The 2017 ACM Richard Tapia Celebration of Diversity in Computing is being held September 20-23 in Atlanta Georgia. This year’s theme, Diversity: Simply Smarter, evokes the basic yet irrefutable concept that diversity is simply the smarter choice. Research by social scientists has repeatedly shown that teams made up of diverse members have a great potential for innovation than homogeneous teams. Whether we seek innovation, intelligence, creativity, strength or beauty of ideas, the best outcomes come from a diverse set of perspectives, a diverse set of experiences, and a diverse set of people.
Computing Research News
Articles relevant to the CRA Committee on the Status of Women in Computing Research (CRA-W).
Lydia Tapia, an assistant professor in the Department of Computer Science at the University of New Mexico, was recently named the recipient of the 2017 CRA-W Borg Early Career Award (BECA). The award honors Anita Borg, who was an early member of CRA-W, and is inspired by her commitment to increasing the participation of women in computing research.
Most broadening participation efforts have focused on women and underrepresented minorities. However, for more than 10 years, AccessComputing has been funded by the National Science Foundation (NSF) to increase the successful participation of students with disabilities in academic programs and careers. AccessComputing addresses underrepresentation by providing multiple activities for students with disabilities.
With graduate enrollment increasing for women in computer and information sciences, the entry point for the field’s educational pipeline is more robust than ever. Yet, it appears that the challenge remains to increase retention and completion of degrees. In order to expand the pipeline, our efforts must focus on both recruitment of potential talents and support throughout graduate studies that leads to desired career outcomes.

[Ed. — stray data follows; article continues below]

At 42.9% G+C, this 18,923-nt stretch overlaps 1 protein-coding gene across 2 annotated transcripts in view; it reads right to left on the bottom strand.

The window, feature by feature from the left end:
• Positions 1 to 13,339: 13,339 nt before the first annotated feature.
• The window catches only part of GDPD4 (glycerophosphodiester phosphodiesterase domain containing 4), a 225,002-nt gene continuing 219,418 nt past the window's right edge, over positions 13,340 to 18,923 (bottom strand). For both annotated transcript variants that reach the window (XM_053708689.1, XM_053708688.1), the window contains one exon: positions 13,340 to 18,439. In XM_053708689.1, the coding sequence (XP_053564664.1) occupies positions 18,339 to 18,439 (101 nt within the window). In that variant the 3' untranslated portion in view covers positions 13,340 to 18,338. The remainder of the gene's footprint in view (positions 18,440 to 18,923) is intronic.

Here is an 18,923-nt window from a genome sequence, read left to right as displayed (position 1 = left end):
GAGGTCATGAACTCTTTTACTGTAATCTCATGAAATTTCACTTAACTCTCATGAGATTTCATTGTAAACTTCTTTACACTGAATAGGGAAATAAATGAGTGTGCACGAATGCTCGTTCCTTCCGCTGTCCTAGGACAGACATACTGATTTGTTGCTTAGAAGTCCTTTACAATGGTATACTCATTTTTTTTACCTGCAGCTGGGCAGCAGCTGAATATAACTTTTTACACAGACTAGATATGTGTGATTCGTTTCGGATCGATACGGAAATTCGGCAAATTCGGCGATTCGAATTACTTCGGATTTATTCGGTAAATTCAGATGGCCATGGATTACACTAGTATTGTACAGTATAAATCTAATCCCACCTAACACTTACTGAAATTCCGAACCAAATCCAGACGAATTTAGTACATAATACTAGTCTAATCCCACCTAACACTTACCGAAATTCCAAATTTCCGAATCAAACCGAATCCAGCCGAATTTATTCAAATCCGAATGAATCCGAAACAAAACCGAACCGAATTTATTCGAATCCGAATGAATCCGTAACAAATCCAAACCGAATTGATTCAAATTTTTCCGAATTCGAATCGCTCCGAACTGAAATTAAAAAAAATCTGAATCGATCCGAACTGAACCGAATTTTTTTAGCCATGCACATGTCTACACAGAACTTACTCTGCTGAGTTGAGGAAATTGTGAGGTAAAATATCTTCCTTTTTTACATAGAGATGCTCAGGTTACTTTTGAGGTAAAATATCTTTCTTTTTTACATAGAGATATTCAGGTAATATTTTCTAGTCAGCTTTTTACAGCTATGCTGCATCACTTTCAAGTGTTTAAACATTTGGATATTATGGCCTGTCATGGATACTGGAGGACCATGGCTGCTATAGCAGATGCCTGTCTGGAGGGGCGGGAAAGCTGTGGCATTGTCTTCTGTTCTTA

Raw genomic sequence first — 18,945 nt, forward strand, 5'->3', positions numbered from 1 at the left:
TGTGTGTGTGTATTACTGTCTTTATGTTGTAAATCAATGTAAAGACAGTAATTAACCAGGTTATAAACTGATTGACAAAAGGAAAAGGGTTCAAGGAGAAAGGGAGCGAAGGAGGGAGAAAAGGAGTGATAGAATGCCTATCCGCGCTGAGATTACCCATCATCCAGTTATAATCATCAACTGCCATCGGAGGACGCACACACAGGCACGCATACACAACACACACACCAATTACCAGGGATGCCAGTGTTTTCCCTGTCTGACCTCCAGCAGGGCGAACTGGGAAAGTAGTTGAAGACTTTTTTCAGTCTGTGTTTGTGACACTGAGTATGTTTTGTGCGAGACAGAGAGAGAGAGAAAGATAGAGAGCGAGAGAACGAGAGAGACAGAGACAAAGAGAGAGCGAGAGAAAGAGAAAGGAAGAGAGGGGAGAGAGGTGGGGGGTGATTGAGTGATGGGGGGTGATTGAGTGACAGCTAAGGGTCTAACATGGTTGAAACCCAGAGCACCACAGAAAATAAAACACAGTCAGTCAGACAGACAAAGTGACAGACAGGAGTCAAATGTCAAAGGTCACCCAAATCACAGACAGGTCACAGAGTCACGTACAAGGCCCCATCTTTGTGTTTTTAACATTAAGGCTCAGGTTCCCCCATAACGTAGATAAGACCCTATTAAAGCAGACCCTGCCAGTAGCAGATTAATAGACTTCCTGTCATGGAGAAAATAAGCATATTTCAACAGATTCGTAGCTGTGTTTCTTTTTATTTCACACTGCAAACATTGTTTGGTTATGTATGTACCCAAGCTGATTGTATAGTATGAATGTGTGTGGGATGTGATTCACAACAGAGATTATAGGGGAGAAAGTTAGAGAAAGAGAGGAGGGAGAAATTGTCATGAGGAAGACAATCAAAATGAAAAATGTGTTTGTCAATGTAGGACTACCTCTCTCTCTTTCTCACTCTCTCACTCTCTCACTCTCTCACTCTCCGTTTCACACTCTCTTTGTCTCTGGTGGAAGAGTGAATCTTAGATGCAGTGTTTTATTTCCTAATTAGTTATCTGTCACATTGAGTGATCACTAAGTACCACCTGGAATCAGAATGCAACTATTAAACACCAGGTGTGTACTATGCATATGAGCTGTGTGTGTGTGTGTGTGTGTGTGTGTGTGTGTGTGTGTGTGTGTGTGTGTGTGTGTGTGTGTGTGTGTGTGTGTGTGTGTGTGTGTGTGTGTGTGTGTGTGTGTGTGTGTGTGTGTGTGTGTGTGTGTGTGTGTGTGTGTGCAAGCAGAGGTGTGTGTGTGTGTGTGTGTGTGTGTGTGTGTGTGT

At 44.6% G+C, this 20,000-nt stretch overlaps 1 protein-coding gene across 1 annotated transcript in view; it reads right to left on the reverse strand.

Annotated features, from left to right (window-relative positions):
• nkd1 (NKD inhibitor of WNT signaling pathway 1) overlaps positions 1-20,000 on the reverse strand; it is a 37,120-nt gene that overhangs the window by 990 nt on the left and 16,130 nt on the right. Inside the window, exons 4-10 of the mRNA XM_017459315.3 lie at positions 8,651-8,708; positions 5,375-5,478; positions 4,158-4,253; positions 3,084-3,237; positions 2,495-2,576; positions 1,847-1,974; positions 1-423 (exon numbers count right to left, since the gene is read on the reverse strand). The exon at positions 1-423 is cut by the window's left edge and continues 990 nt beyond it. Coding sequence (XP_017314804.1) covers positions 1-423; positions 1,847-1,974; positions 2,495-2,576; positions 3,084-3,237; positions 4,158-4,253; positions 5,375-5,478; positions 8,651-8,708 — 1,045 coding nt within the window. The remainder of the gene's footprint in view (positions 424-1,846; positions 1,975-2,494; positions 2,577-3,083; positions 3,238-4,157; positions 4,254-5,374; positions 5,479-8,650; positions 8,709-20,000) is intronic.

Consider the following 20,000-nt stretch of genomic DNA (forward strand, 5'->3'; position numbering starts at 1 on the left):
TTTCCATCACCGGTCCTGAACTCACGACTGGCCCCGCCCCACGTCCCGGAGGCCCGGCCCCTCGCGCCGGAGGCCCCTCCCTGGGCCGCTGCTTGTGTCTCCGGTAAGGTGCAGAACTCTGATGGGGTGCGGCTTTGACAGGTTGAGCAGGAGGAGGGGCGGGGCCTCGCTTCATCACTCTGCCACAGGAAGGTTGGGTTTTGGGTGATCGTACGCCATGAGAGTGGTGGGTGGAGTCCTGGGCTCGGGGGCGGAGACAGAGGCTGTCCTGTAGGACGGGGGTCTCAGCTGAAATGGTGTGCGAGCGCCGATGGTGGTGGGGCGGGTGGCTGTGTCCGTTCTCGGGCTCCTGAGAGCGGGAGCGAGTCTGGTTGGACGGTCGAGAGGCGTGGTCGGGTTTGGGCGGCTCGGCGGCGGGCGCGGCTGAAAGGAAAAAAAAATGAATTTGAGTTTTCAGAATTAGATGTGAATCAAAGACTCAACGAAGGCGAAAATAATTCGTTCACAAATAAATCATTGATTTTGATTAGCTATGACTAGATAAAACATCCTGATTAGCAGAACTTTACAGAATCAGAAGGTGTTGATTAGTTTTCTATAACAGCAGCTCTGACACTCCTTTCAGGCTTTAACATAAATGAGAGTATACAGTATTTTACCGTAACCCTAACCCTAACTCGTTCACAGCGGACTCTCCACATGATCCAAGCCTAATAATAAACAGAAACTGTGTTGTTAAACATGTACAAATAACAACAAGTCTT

CRA-W’s Collaborative Research Experience for Undergraduates (CREU) program supports students while they gain valuable experience by working on research projects under the guidance of faculty mentors. This article, written by a team currently at Kennesaw State University, gives a firsthand perspective of the program’s benefits.
This infographic compares post-graduation plans of undergraduate students with different REU (Research Experience for Undergraduates) experiences using CERP’s annual spring survey for graduating students. Specifically, CRA-W/CDC Alliance’s Collaborative Research Experiences for Undergraduates (CREU) participants, students who participated in other REUs, and students with no REU experience were compared in terms of whether they were attending graduate school (Master’s or Ph.D.) in the upcoming fall semester. The students included in this analysis are men from racial/ethnic groups who are underrepresented in computing and women because the CREU program is targeted specifically toward these students. Approximately the same number of women and men are in all three groups.
The CRA’s Center for Evaluating the Research Pipeline (CERP) turns four years old this month. During the past four years, CERP has been working steadily toward its goal of building diversity in computing through evaluation and social science research. CERP is staffed by Director Jane Stout, Research Scientist Burcin Tamer, and Research Associate Heather Wright. As seen on CERP’s About page, CERP staff are an eclectic mix of social scientists with expertise in quantitative and qualitative methods and a passion for diversity research.
CRA-W will be accepting applications for the 2017-2018 Collaborative Research Experience for Undergraduates (CREU) program starting April 15. Application Deadline: May 18, 2017. CREU is an undergraduate research program that provides research stipends to teams of students working on research projects under the guidance of a mentor at their home institutions.
Sandhya Dwarkadas is the Albert Arendt Hopeman Professor of Engineering and and Chair of the Computer Science Department at the University of Rochester, with a secondary appointment in Electrical and Computer Engineering. Dwarkadas has made contributions to hardware- and software-based shared memory implementations and system reconfigurability, and has 12 U.S. patents. She is a CRA-W board member, and is currently on the editorial board of CACM Research Highlights and IEEE Micro.
Several years ago, after devoting many years to the study of the gender gap in STEM fields using nationwide data on first-year college students, it became clear to me that the study of STEM in the “aggregate” was no longer a realistic or useful way to examine women’s progress in these fields. Not only does women’s representation in undergraduate STEM vary dramatically by field (constituting as many as 58% of bachelor’s degree earners in the biological sciences and only 18% of degree earners in computer science and engineering [NCES, 2015]), but STEM fields are distinct from each other in many other ways, including curriculum, career paths, and the types of students they attract.